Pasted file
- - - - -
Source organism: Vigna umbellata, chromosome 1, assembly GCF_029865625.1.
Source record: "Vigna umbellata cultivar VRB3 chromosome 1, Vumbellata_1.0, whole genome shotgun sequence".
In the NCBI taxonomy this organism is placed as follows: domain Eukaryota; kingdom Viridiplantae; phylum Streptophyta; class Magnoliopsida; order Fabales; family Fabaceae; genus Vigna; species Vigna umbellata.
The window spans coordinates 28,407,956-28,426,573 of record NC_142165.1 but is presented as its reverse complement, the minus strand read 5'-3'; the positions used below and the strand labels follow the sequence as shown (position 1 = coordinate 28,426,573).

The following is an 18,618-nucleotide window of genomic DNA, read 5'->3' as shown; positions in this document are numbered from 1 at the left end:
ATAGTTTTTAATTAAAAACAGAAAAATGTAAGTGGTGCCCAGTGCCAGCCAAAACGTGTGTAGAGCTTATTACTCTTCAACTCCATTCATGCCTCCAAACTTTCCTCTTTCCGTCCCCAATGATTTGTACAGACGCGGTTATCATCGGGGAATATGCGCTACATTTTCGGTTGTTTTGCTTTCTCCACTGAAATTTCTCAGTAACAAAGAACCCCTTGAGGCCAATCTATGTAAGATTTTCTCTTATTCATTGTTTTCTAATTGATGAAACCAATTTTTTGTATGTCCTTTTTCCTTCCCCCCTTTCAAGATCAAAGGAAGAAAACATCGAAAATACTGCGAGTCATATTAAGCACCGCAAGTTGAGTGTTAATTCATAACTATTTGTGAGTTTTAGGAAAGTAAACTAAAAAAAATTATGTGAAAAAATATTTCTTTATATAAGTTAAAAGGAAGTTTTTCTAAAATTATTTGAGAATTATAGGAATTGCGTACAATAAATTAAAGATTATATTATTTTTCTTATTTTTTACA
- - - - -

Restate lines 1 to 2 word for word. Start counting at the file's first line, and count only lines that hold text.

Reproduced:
Source organism: Vigna umbellata, chromosome 1, assembly GCF_029865625.1.
Source record: "Vigna umbellata cultivar VRB3 chromosome 1, Vumbellata_1.0, whole genome shotgun sequence".